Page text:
Multivariate T-distribution

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## Definition

## Derivation

### Cumulative distribution function

## Further theory

## Copulas based on the multivariate *t*

## Related concepts

## See also

## References

## Literature

## External links

This article uses material from the Wikipedia page available here. It is released under the Creative Commons Attribution-Share-Alike License 3.0.

Multivariate T-distribution

Notation | |
---|---|

Parameters | location (real vector) shape matrix (positive-definite real matrix) is the degrees of freedom |

Support | |

CDF | No analytic expression, but see text for approximations |

Mean | if ; else undefined |

Median | |

Mode | |

Variance | if ; else undefined |

Skewness | 0 |

In statistics, the **multivariate t-distribution** (or

One common method of construction of a multivariate *t*-distribution, for the case of dimensions, is based on the observation that if and are independent and distributed as and (i.e. multivariate normal and chi-squared distributions) respectively, the matrix is a *p* × *p* matrix, and , then has the density

and is said to be distributed as a multivariate *t*-distribution with parameters . Note that is not the covariance matrix since the covariance is given by (for ).

In the special case , the distribution is a multivariate Cauchy distribution.

There are in fact many candidates for the multivariate generalization of Student's *t*-distribution. An extensive survey of the field has been given by Kotz and Nadarajah (2004). The essential issue is to define a probability density function of several variables that is the appropriate generalization of the formula for the univariate case. In one dimension (), with and , we have the probability density function

and one approach is to write down a corresponding function of several variables. This is the basic idea of elliptical distribution theory, where one writes down a corresponding function of variables that replaces by a quadratic function of all the . It is clear that this only makes sense when all the marginal distributions have the same degrees of freedom . With , one has a simple choice of multivariate density function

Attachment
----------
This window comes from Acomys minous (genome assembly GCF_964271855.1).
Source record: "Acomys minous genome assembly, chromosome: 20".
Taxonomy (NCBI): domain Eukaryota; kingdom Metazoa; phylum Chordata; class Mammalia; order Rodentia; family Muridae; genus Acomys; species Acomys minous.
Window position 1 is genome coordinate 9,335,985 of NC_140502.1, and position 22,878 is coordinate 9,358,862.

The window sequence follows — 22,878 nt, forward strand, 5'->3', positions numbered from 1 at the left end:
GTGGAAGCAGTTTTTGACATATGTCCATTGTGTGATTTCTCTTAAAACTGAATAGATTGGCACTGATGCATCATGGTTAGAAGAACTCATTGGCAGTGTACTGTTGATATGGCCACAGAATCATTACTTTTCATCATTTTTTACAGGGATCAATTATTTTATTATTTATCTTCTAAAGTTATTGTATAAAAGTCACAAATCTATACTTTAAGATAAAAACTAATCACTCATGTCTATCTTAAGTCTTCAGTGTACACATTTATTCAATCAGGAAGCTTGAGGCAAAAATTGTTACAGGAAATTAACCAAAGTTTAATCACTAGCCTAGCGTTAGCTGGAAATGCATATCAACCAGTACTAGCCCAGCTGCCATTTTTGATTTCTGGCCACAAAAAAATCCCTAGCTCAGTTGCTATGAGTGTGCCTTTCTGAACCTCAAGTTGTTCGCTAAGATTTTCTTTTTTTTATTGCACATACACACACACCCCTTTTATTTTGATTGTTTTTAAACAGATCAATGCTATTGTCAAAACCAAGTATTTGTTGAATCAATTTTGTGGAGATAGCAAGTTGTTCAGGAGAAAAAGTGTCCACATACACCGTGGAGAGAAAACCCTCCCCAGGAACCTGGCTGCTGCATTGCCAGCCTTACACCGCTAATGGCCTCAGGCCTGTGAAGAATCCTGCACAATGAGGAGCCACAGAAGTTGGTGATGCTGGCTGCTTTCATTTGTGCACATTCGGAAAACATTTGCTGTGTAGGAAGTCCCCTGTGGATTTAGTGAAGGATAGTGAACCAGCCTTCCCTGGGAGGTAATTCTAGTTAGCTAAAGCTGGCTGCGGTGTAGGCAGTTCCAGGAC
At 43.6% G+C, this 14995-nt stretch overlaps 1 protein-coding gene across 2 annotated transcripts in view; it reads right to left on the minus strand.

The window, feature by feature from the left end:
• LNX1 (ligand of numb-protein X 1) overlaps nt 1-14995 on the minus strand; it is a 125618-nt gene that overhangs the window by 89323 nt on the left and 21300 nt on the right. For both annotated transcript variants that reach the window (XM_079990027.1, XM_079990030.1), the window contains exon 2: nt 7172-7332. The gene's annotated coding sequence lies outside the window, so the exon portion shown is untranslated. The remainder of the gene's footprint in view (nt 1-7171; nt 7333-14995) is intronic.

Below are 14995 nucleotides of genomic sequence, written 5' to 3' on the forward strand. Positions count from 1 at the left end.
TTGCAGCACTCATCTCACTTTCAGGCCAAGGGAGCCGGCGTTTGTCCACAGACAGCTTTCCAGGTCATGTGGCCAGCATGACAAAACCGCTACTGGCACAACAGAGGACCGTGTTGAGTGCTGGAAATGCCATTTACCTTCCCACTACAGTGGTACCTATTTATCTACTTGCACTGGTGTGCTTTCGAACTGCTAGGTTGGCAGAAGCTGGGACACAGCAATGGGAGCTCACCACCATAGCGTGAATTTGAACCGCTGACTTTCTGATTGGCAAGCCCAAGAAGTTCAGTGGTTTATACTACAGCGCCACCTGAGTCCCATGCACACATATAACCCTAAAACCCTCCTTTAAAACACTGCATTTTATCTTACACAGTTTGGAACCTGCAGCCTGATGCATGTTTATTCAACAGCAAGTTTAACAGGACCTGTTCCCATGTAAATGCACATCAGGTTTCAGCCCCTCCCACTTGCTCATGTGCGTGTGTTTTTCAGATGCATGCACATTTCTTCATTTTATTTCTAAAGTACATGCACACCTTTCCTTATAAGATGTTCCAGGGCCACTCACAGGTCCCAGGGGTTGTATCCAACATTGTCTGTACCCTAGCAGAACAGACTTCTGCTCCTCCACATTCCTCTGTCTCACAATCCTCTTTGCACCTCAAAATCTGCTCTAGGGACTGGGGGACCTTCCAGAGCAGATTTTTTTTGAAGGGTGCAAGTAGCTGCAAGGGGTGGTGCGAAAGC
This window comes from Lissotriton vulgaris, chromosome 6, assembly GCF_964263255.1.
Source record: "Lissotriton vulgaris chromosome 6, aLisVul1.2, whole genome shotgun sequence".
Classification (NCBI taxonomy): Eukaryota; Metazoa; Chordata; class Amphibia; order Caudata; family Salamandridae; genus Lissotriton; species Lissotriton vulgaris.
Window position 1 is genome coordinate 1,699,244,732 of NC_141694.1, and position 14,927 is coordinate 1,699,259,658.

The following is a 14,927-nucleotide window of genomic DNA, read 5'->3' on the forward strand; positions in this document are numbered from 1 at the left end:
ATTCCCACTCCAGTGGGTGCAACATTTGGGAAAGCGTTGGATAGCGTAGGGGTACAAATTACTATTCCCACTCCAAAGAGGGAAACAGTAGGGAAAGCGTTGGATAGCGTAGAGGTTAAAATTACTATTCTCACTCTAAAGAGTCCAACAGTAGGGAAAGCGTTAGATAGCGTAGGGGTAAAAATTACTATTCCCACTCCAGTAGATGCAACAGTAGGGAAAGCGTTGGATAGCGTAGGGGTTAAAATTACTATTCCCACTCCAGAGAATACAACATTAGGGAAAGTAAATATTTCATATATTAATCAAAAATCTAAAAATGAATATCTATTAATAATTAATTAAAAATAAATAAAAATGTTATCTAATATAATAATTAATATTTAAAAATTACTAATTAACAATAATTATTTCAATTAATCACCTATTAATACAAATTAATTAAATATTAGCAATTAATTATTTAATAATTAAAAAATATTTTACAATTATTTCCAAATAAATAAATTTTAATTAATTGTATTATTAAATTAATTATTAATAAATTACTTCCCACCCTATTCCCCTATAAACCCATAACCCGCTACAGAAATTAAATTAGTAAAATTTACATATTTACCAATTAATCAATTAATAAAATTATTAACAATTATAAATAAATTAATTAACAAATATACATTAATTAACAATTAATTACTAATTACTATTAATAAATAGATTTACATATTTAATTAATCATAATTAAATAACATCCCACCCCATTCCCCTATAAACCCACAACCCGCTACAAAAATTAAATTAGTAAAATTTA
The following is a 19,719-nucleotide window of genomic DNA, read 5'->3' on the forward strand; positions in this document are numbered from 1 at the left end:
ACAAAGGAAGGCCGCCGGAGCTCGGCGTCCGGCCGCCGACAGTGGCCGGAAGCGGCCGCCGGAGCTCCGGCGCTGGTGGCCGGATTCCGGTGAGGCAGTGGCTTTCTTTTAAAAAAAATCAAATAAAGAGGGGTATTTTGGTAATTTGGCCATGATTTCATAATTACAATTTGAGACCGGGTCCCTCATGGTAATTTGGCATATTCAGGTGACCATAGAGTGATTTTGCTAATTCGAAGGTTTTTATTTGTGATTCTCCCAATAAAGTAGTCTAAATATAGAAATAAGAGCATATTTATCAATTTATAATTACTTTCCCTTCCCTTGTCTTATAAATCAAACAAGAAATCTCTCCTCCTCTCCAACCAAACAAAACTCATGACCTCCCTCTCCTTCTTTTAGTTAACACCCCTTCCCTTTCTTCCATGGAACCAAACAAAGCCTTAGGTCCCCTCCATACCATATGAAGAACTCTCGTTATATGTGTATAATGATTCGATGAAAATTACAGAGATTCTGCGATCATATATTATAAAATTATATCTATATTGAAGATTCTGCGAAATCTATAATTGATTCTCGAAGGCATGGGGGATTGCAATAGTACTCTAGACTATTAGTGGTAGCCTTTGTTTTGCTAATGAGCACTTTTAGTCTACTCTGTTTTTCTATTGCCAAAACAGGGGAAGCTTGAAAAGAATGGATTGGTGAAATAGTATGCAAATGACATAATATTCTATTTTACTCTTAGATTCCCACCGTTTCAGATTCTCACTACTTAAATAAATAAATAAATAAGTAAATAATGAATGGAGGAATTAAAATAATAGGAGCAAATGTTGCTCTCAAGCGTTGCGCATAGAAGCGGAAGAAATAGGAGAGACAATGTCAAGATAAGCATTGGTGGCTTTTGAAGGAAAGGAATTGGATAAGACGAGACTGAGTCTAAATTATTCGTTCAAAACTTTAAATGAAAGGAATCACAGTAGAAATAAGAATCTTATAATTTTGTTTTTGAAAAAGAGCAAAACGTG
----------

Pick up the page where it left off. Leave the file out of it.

which is the standard but not the only choice.

An important special case is the standard **bivariate t-distribution**,

Note that .

Now, if is the identity matrix, the density is

The difficulty with the standard representation is revealed by this formula, which does not factorize into the product of the marginal one-dimensional distributions. When is diagonal the standard representation can be shown to have zero correlation but the marginal distributions do not agree with statistical independence.

The definition of the cumulative distribution function (cdf) in one dimension can be extended to multiple dimensions by defining the following probability (here is a real vector):

There is no simple formula for , but it can be approximated numerically via Monte Carlo integration.^{[1]}^{[2]}

Many such distributions may be constructed by considering the quotients of normal random variables with the square root of a sample from a chi-squared distribution. These are surveyed in the references and links below.

The use of such distributions is enjoying renewed interest due to applications in mathematical finance, especially through the use of the Student's *t* copula.^{[]}

In univariate statistics, the Student's *t*-test makes use of Student's *t*-distribution. Hotelling's *T*-squared distribution is a distribution that arises in multivariate statistics. The matrix *t*-distribution is a distribution for random variables arranged in a matrix structure.

This article includes a list of references, related reading or external links, but its sources remain unclear because it lacks inline citations. (May 2012) (Learn how and when to remove this template message) |

- Multivariate normal distribution, which is a special case of the multivariate Student's t-distribution when .
- Chi distribution, the pdf of the scaling factor in the construction the Student's t-distribution and also the 2-norm (or Euclidean norm) of a multivariate normally distributed vector (centered at zero).
- Mahalanobis distance

**^**Botev, Z. I.; L'Ecuyer, P. (6 December 2015). "Efficient probability estimation and simulation of the truncated multivariate student-t distribution".*2015 Winter Simulation Conference (WSC)*. Huntington Beach, CA, USA: IEEE. pp. 380-391. doi:10.1109/WSC.2015.7408180.**^**Genz, Alan (2009).*Computation of Multivariate Normal and t Probabilities*. Springer. ISBN 978-3-642-01689-9.

- Kotz, Samuel; Nadarajah, Saralees (2004).
*Multivariate*t*Distributions and Their Applications*. Cambridge University Press. ISBN 0521826543. - Cherubini, Umberto; Luciano, Elisa; Vecchiato, Walter (2004).
*Copula methods in finance*. John Wiley & Sons. ISBN 0470863447.

This article uses material from the Wikipedia page available here. It is released under the Creative Commons Attribution-Share-Alike License 3.0.

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